Approximately 1 in 5 adults in the U.S.—43.8 million, or 18.5%—experiences mental illness in a given year, according to the National Alliance on Mental Illness.
This staggering statistic greatly impacts the people closest to us – at work, at home, at school – everyday. Cooperatives, at their very core, are made to serve and care for their communities (Cooperative Principle #7 is Concern for Community.) The unique business model and ethical standards of cooperatives create a natural alignment with social causes. Colorado Recovery is one example of how an an organization can use a cooperative structure to maintain the highest quality of care for its community members.
Colorado recovery was established in 2006, as a non-hospital treatment center for people with serious mental illness. Colorado Recovery employed the most effective diagnostic and treatment methods, and focused on respectful, compassionate, and optimistic care.
In 2011, the center was faced with the difficult decision of how to prepare for the eventual retirement of the owner and founder, Dr. Warner. After much research and discussion, they decided the best way to maintain their high standards and core values was to sell the business to the employees – the people who understood better than anyone the importance of the principles underpinning their work.
There are now 16 staff members who are co-owners of Colorado Recovery, and the board consists of external board members with broad experience in commercial, non-profit and employee-owned settings, employees and family-member investors.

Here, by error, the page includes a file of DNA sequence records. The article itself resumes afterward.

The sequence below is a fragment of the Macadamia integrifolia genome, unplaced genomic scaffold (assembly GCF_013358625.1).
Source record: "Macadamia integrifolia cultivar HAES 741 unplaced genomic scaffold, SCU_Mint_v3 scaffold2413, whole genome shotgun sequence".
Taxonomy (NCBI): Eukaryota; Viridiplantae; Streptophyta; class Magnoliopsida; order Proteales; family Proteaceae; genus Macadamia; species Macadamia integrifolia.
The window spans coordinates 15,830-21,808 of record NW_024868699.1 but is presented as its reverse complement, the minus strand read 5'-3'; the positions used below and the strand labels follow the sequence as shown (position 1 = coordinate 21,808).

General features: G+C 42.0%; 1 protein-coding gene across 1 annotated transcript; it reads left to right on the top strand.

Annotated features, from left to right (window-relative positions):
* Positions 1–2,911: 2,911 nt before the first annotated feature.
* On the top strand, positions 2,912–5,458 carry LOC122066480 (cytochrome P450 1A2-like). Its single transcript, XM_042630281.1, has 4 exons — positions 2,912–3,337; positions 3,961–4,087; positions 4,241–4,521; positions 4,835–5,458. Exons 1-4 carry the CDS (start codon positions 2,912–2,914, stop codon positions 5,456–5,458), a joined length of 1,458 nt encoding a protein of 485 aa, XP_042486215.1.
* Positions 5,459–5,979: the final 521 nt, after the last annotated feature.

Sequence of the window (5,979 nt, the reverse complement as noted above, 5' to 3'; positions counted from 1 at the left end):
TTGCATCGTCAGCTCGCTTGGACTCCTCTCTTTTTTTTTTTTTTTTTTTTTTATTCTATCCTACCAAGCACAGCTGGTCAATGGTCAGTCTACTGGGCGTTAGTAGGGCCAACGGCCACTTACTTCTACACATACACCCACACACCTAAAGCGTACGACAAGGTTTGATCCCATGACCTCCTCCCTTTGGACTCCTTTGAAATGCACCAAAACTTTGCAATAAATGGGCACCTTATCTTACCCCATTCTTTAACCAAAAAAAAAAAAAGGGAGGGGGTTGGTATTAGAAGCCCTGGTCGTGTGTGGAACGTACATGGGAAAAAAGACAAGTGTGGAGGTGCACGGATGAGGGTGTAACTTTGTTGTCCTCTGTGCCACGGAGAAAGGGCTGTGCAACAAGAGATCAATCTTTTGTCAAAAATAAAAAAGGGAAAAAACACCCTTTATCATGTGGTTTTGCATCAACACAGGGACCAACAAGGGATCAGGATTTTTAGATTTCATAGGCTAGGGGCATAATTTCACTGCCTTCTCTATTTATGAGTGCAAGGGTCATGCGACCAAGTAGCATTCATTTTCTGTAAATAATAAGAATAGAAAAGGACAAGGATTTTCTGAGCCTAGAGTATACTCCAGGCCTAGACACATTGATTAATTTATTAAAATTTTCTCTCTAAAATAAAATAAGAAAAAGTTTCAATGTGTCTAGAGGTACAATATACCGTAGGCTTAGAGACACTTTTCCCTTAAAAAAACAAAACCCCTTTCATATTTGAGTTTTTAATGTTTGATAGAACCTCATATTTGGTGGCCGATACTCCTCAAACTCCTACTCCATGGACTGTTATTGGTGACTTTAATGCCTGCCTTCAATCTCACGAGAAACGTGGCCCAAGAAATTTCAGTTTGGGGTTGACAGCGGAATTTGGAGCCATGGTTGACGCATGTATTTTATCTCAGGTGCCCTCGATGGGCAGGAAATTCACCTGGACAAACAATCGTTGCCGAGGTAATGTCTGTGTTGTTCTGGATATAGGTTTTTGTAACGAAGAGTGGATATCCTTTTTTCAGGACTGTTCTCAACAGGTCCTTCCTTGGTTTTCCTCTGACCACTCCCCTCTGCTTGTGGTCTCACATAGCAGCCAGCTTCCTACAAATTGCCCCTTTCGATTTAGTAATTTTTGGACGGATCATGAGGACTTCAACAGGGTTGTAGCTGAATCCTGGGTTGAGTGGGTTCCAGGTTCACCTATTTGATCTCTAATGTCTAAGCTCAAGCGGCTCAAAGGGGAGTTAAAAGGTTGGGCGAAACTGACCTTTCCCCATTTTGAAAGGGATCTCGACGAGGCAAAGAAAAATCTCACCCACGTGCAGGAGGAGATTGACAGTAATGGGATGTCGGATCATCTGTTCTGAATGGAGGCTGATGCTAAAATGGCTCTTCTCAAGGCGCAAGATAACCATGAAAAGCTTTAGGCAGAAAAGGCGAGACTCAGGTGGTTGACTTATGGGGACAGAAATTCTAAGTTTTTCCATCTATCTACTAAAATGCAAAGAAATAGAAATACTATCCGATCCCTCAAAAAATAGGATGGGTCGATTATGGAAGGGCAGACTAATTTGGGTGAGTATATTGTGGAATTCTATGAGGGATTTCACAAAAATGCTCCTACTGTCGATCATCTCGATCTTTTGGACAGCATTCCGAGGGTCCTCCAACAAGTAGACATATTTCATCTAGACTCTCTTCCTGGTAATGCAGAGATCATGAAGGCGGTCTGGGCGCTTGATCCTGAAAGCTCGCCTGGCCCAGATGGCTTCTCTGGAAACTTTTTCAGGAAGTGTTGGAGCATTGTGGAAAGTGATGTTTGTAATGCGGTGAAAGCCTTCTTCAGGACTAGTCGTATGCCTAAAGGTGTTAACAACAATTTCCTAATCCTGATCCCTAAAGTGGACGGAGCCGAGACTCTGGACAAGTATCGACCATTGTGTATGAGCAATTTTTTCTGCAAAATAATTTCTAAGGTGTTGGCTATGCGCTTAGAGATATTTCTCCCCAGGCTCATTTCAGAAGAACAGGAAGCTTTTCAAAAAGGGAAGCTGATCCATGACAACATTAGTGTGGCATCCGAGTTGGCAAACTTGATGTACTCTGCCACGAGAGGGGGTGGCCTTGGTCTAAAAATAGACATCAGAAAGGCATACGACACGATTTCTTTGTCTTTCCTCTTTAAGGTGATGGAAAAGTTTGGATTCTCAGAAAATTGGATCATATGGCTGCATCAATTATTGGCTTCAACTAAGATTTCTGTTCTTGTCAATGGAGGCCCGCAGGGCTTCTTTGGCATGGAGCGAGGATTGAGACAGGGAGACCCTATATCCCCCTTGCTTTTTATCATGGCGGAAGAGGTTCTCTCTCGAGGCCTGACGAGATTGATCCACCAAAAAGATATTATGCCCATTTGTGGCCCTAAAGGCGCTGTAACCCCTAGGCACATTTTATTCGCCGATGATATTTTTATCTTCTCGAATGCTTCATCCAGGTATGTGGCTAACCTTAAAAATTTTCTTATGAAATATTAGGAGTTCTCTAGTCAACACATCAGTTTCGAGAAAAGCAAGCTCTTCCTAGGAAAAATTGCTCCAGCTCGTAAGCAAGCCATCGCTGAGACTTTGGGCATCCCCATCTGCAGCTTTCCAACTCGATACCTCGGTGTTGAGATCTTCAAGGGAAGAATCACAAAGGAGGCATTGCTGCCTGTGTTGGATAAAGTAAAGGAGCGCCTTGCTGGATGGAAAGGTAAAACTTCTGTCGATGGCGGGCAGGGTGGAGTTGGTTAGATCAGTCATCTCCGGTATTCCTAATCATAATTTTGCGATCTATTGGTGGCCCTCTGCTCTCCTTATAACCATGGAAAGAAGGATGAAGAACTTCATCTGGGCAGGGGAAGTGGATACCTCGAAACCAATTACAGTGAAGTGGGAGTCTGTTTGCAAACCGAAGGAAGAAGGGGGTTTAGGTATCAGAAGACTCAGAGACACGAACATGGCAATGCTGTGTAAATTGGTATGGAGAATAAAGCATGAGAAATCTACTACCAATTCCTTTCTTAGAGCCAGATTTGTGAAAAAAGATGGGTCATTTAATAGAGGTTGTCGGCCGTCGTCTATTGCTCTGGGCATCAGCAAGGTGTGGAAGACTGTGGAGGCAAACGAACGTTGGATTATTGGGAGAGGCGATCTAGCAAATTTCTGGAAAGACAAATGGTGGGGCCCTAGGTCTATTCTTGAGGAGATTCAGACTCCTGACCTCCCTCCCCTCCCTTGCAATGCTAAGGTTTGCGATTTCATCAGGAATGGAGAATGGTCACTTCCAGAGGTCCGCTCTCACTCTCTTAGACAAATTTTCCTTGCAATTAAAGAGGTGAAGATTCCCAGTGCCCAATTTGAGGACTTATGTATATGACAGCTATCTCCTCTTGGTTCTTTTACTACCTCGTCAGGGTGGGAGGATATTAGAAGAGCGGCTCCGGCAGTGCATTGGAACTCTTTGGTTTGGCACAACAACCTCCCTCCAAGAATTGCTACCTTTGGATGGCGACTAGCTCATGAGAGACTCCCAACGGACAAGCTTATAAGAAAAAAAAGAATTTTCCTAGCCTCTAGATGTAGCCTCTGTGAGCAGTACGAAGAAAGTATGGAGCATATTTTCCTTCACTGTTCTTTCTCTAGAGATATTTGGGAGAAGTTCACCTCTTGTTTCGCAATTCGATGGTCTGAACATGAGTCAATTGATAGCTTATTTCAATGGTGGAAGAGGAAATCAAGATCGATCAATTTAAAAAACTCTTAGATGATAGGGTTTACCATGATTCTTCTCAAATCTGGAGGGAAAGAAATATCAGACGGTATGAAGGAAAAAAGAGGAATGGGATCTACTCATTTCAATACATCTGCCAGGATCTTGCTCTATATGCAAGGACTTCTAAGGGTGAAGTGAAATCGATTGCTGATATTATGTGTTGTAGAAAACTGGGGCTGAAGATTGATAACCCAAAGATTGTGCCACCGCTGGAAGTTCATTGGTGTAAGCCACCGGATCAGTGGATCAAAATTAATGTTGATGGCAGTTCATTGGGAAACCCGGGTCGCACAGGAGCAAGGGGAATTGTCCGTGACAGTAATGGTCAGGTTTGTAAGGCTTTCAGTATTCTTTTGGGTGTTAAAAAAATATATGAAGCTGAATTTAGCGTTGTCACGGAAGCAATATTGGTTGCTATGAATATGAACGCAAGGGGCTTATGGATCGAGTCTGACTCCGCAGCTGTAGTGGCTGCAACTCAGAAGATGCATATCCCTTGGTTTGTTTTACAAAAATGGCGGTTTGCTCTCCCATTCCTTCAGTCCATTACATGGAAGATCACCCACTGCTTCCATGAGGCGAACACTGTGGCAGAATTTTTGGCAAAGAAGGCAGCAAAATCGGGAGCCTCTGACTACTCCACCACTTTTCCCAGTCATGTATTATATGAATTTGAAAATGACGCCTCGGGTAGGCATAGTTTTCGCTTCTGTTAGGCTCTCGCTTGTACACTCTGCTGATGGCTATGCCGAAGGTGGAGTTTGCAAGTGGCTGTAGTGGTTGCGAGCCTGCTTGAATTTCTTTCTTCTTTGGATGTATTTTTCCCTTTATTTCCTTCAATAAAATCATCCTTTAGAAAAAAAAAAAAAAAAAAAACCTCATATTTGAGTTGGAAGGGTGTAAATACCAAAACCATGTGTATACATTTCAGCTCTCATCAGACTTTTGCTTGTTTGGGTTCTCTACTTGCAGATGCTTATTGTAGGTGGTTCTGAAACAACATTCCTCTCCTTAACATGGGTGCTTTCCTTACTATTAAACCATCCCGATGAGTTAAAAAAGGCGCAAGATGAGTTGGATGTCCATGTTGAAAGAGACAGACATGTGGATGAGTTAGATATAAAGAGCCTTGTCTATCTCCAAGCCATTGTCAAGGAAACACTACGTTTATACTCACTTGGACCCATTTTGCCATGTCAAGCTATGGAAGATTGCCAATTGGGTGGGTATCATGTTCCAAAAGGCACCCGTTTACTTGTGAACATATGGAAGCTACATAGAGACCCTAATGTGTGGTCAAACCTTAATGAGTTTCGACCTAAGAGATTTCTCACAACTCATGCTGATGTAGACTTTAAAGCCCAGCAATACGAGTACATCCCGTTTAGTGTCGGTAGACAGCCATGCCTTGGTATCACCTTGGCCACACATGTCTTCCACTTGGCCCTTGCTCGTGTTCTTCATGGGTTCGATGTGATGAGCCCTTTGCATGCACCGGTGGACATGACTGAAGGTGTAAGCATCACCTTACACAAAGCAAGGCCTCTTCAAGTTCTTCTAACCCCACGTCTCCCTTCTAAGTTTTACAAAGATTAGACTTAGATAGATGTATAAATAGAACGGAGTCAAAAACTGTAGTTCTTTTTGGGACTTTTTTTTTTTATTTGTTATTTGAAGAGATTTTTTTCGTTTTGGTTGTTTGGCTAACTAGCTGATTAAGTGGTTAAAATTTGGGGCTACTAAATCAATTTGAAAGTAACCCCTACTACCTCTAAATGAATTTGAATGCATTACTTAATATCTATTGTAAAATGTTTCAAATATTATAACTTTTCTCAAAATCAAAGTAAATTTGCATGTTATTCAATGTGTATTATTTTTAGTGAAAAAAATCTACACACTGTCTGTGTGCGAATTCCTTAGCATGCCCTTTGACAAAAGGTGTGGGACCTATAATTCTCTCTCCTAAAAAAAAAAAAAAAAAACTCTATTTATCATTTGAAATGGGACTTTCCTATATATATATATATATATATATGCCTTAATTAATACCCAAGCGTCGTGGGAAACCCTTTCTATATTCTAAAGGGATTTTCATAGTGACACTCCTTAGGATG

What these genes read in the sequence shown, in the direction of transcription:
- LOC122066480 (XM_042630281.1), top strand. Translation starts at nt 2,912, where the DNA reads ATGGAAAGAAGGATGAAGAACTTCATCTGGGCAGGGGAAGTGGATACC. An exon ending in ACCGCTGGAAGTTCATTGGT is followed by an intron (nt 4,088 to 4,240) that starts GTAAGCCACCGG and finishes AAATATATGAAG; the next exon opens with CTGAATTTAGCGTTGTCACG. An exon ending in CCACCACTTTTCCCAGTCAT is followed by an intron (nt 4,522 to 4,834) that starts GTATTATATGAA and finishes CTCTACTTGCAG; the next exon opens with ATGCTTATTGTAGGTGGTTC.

At Colorado Recovery you or your loved belong to a community. The residential house and outpatient offices are located near the heart of downtown Boulder, Colorado. Colorado Recovery also has a unique social-vocational center called The Treehouse run by and for clients. The program helps prepare clients for success in relationships, volunteer work, education and job placements. Clients at Colorado Recovery are twice as likely to be in paid employment with the support of our vocational program, compared to the national average. Each week members can participate in hikes, volunteer work with horses, yoga classes, community service, art studios and outings. Having a sense of belonging can be an essential piece of recovery. Colorado Recovery is one of the few treatment centers in the country that provides long-term care and community.
Learn more about Colorado Recovery here.
This type of employee-owned co-op is what would be considered a social co-op. Social cooperatives provide their communities, both inside and outside of the direct business, with dignified work, the delivery of an excellent service or product, and a direct voice in, and connection to, the business. What makes these businesses unique is their unfaltering dedication to their social missions and services, giving them a competitive edge against conventional businesses that do not holistically address their community needs.Learn more about social co-ops here.
Learn more about social co-ops here.